Nanotechnology employs nanomaterials, typically with particle sizes less than 100 nm in at least one dimension, and has promising applications in medical science and material science because of the size-dependent qualities, high surface-to-volume ratio, and unique optical and physiochemical properties of these particles [9]. Previous studies have identified potential uses of nanotechnology in practically every field of agriculture, including the controlled release of fertilizers and micronutrients [10], pesticide degradation [11], biopesticide stabilization [12], nanosensing of plant pathogens and pesticides [13, 14], and soil conservation and remediation [15]. Nevertheless, nanotechnology-based antibacterial agents for agriculture applications remain in the margins of academic research. Possessing excellent antibacterial activity, silver nanoparticles (AgNPs) strongly inactivate a variety of bacterial pathogens (Gram-positive and Gram-negative) [16], fungal pathogens [17, 18], and viruses [19] and have been exploited for biomedical and environmental management applications [20, 21]. The release of silver ion (Ag+) from their surface can be one of the significant reasons for their high antimicrobial activity. Most of the Ag+ release occurs from oxidation of metallic nanosilver by dissolved oxygen and protons [22]. Much less information is available for plant pathogens, but several studies have attempted to develop nanomaterials, such as TiO2, as antibacterial and antifungal tools for crop disease control [20]. Moreover, AgNPs have been utilized as a novel nanopesticide in research studies and have been efficiently employed to control agricultural plant diseases [2123]. Notably, the most common application problem involves the agglomeration and diffusion of these nanoparticles, which reduce antibacterial activity. Thus, studies have used various organic [24] and inorganic substances [25] as well as powerful carriers [26] to stabilize AgNPs. These substances can strongly influence the antibacterial activity and reduce the biological toxicity of nanoparticles. Except for the discharge of Ag+, the toxicity of AgNPs is highly dependent on their size [27], shape [28], surface chemistry [29], stability, and surface charge [10]. Previous studies have focused on the positive effects of stabilizers, including sodium dodecyl sulfate (SDS), polyoxyethylene sorbitan monooleate (Tween 80), cetyltrimethylammonium bromide (CTAB), and polyvinylpyrrolidone (PVP), on the toxicity of AgNPs, particularly when modified by SDS, for which the minimum inhibition concentration (MIC) was reduced below the “magic value” of 1 μg/mL [10]. This is because their surface charge and molecular structure are considered to be the dominant factor in changing the surface chemistry of AgNPs. Additionally, Panáček et al. showed that SDS-capped silver nanoparticles at concentrations as low as 0.05 mg/L displayed better antifungal activity than silver nanoparticles alone [17]. Nonetheless, the toxicity of stabilized AgNPs also depends on the bacterial strain, and the detailed toxicity mechanisms of AgNPs against phytopathogenic bacteria remain elusive. Therefore, it is significant to investigate the antibacterial activity of stabilized AgNPs, thereby paving the way toward the development of a broader and novel measurement to plant management.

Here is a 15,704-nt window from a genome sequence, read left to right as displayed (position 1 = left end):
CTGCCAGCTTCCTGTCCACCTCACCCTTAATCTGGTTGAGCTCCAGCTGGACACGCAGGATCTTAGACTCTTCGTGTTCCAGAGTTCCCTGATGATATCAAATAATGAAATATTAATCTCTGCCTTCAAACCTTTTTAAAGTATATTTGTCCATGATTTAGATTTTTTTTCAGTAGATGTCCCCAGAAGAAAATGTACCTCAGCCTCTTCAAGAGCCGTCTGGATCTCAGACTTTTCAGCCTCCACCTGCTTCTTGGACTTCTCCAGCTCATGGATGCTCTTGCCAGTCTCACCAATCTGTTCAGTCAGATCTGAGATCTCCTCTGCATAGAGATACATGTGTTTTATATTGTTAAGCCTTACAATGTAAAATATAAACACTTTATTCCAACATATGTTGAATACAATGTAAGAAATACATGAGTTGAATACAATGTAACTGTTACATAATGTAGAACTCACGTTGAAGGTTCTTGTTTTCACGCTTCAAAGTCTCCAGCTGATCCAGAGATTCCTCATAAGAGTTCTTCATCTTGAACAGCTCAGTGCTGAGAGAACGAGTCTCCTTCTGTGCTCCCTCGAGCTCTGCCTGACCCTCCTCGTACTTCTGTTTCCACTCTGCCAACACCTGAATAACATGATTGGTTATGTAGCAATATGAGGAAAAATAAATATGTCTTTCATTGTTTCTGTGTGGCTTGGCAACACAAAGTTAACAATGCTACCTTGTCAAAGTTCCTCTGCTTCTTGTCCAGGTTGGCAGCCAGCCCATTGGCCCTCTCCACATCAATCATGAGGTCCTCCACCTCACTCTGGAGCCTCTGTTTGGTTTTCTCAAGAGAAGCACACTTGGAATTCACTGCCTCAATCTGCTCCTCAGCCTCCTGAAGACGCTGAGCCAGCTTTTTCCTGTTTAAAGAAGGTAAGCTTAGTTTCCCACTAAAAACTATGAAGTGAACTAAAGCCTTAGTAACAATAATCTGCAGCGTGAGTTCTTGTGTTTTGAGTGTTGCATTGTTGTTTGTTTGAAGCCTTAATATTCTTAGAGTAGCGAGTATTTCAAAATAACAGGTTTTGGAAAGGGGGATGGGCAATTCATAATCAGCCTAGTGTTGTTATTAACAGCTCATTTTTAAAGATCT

Herein, we used the phytopathogenic bacteria R. solanacearum, causing far-reaching catastrophic diseases in tobacco and most other cultivated crops, as a platform to investigate the antibacterial activity of silver nanoparticles and screen suitable stabilizers for the enhancement of the antibacterial action of AgNPs. Intense efforts have been devoted to comparing the antibacterial activities of pure AgNPs with those of AgNPs stabilized using selected surfactants agents, including SDS, sodium dodecylbenzenesulfonate (SDBS), octylphenol polyethoxylate (TX-100), and polysorbate 80 (Tween 80). Ag+ was used to be compared with the antibacterial activity. The results demonstrated that the surfactant Tween 80 was the most effective for improving the toxicity of AgNPs. Specifically, the high bacteriostatic and bactericidal activities of AgNPs against R. solanacearum in vitro were examined and the underlying toxicity mechanisms were investigated by TEM, fluorescence microscopy, and SDS-PAGE. Further, this study focuses on the practical application of Tween 80-stabilized AgNPs for controlling tobacco bacterial wilt in vivo.

2. Materials and Methods

2.1. Chemicals and Apparatus